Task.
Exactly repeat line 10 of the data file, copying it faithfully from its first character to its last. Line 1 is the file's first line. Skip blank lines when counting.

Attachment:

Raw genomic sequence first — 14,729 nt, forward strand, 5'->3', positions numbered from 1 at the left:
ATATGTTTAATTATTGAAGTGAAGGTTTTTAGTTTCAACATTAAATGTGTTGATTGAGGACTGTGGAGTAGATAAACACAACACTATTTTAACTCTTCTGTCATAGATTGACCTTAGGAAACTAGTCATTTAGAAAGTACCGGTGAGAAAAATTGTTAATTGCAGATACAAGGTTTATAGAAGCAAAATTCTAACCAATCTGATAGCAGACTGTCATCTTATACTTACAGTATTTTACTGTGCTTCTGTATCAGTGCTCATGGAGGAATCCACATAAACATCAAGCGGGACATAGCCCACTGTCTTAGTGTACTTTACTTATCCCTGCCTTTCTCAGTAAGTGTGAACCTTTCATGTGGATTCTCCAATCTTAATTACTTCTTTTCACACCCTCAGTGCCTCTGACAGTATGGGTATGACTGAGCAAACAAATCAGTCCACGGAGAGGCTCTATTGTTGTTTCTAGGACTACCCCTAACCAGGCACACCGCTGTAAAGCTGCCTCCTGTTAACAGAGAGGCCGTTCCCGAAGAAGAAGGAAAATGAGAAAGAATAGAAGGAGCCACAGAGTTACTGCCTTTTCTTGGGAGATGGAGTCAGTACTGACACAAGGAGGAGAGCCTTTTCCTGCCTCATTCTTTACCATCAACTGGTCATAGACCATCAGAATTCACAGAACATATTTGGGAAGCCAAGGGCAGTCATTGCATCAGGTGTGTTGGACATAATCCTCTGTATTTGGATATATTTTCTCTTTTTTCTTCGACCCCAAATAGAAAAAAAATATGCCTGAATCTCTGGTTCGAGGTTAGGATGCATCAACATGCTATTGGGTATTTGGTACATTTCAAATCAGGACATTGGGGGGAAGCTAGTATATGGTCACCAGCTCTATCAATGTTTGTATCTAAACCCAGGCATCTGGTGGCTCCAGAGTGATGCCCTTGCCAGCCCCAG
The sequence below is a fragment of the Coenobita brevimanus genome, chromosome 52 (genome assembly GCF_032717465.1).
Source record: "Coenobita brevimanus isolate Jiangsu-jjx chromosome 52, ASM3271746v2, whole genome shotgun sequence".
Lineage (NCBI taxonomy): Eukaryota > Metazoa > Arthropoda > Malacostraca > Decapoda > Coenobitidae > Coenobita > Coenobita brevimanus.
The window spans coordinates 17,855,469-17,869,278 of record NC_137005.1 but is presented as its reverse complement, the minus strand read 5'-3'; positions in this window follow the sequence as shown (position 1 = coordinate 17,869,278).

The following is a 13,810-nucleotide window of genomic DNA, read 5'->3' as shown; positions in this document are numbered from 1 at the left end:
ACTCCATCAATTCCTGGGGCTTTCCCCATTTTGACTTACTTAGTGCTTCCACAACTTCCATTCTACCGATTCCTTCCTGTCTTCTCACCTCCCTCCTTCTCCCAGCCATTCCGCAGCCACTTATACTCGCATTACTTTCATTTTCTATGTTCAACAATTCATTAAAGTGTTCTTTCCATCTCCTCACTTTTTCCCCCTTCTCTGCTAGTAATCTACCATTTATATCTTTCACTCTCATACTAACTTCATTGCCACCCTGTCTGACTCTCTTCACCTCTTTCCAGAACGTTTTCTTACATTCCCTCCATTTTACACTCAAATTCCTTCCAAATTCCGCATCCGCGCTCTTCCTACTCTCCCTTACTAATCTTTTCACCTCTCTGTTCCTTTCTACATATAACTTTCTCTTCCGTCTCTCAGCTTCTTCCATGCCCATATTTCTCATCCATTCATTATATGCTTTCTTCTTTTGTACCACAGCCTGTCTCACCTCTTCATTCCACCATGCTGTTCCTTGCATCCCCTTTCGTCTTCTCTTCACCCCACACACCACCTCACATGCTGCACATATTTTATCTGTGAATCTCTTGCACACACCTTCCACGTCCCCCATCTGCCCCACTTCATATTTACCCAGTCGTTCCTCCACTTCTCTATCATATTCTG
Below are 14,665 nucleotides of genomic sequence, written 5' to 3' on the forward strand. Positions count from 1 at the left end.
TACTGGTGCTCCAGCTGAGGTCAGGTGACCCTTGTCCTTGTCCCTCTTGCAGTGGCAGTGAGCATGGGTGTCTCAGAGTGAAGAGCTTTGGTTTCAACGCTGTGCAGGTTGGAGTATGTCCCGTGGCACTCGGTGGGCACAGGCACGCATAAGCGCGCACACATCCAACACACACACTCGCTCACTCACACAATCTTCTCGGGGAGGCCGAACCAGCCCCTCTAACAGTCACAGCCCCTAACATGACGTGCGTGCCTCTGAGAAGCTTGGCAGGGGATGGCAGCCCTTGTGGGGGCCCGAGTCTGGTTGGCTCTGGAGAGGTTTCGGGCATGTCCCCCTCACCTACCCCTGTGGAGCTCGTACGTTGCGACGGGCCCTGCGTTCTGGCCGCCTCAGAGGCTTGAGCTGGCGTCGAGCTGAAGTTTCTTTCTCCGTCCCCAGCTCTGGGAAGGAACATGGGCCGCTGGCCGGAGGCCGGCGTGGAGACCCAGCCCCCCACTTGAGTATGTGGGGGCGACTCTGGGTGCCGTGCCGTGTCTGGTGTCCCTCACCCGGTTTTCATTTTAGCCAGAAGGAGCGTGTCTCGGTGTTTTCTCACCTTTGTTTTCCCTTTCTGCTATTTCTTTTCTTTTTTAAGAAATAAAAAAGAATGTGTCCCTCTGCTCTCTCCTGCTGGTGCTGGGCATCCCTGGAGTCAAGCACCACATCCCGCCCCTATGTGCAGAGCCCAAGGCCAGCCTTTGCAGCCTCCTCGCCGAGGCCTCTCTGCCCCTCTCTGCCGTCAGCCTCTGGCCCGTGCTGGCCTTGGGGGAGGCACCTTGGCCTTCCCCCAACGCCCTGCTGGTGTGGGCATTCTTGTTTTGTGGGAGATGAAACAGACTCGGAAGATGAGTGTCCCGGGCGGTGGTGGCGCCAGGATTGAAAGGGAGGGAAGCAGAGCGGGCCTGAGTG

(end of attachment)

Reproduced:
TACTGGTGCTCCAGCTGAGGTCAGGTGACCCTTGTCCTTGTCCCTCTTGCAGTGGCAGTGAGCATGGGTGTCTCAGAGTGAAGAGCTTTGGTTTCAACGCTGTGCAGGTTGGAGTATGTCCCGTGGCACTCGGTGGGCACAGGCACGCATAAGCGCGCACACATCCAACACACACACTCGCTCACTCACACAATCTTCTCGGGGAGGCCGAACCAGCCCCTCTAACAGTCACAGCCCCTAACATGACGTGCGTGCCTCTGAGAAGCTTGGCAGGGGATGGCAGCCCTTGTGGGGGCCCGAGTCTGGTTGGCTCTGGAGAGGTTTCGGGCATGTCCCCCTCACCTACCCCTGTGGAGCTCGTACGTTGCGACGGGCCCTGCGTTCTGGCCGCCTCAGAGGCTTGAGCTGGCGTCGAGCTGAAGTTTCTTTCTCCGTCCCCAGCTCTGGGAAGGAACATGGGCCGCTGGCCGGAGGCCGGCGTGGAGACCCAGCCCCCCACTTGAGTATGTGGGGGCGACTCTGGGTGCCGTGCCGTGTCTGGTGTCCCTCACCCGGTTTTCATTTTAGCCAGAAGGAGCGTGTCTCGGTGTTTTCTCACCTTTGTTTTCCCTTTCTGCTATTTCTTTTCTTTTTTAAGAAATAAAAAAGAATGTGTCCCTCTGCTCTCTCCTGCTGGTGCTGGGCATCCCTGGAGTCAAGCACCACATCCCGCCCCTATGTGCAGAGCCCAAGGCCAGCCTTTGCAGCCTCCTCGCCGAGGCCTCTCTGCCCCTCTCTGCCGTCAGCCTCTGGCCCGTGCTGGCCTTGGGGGAGGCACCTTGGCCTTCCCCCAACGCCCTGCTGGTGTGGGCATTCTTGTTTTGTGGGAGATGAAACAGACTCGGAAGATGAGTGTCCCGGGCGGTGGTGGCGCCAGGATTGAAAGGGAGGGAAGCAGAGCGGGCCTGAGTG